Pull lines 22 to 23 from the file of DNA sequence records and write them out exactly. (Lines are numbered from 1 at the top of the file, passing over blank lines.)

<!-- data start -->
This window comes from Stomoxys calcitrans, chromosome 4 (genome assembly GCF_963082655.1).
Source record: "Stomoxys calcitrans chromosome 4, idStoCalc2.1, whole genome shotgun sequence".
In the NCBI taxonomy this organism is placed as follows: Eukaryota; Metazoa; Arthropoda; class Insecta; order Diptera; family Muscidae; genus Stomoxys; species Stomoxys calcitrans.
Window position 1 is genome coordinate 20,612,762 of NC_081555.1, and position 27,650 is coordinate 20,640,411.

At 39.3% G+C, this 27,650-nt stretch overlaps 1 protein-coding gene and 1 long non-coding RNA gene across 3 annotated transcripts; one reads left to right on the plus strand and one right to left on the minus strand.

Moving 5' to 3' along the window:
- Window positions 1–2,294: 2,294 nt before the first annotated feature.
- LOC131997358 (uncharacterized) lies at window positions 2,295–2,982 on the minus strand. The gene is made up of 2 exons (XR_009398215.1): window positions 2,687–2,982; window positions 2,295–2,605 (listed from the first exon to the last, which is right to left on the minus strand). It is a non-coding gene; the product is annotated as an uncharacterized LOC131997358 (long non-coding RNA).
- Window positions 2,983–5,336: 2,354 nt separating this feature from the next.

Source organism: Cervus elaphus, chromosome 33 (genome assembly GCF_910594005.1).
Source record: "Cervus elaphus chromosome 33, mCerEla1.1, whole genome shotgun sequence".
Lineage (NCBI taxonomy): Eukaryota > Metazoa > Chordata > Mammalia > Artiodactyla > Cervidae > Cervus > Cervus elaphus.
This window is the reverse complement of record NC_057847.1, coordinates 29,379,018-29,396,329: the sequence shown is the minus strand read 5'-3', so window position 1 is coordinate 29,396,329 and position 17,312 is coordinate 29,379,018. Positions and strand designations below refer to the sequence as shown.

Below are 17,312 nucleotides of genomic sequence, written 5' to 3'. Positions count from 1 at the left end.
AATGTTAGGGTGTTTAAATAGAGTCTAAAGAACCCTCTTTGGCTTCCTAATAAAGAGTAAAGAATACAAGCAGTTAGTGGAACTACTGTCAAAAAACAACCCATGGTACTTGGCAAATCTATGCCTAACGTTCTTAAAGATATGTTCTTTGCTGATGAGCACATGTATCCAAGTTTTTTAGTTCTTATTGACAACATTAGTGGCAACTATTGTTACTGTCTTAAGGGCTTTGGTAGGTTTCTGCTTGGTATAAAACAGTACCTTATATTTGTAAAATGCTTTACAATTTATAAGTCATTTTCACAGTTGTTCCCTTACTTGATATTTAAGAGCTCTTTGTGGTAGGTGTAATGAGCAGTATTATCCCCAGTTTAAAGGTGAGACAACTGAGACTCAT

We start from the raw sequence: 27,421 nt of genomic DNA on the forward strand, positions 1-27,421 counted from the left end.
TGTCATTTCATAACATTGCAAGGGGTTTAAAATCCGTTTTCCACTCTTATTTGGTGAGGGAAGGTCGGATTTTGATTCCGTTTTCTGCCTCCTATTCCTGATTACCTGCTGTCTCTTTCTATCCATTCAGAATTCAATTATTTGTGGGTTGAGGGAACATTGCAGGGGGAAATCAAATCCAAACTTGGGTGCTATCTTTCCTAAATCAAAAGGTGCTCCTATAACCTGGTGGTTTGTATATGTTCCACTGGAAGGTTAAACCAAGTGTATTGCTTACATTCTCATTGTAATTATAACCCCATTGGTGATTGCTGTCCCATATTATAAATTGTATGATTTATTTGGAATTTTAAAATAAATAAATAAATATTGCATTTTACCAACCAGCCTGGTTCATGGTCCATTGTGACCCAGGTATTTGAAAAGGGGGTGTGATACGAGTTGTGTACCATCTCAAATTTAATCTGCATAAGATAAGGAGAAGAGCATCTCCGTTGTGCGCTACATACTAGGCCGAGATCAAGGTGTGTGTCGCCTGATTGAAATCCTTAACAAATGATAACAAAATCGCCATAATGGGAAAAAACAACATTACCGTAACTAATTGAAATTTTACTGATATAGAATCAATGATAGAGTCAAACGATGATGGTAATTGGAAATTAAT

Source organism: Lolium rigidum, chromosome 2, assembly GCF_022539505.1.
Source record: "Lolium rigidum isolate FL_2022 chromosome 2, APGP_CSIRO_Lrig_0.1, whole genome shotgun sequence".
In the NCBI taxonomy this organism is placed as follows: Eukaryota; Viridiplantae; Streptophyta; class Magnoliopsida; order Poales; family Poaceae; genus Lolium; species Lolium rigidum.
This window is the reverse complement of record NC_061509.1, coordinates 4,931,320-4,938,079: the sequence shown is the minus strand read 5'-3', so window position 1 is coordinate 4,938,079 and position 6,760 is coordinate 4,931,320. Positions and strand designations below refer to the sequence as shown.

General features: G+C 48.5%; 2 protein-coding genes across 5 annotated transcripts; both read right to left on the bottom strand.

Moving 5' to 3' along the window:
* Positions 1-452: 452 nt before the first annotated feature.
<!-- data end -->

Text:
General features: G+C 48.5%; 2 protein-coding genes across 5 annotated transcripts; both read right to left on the bottom strand.

Moving 5' to 3' along the window: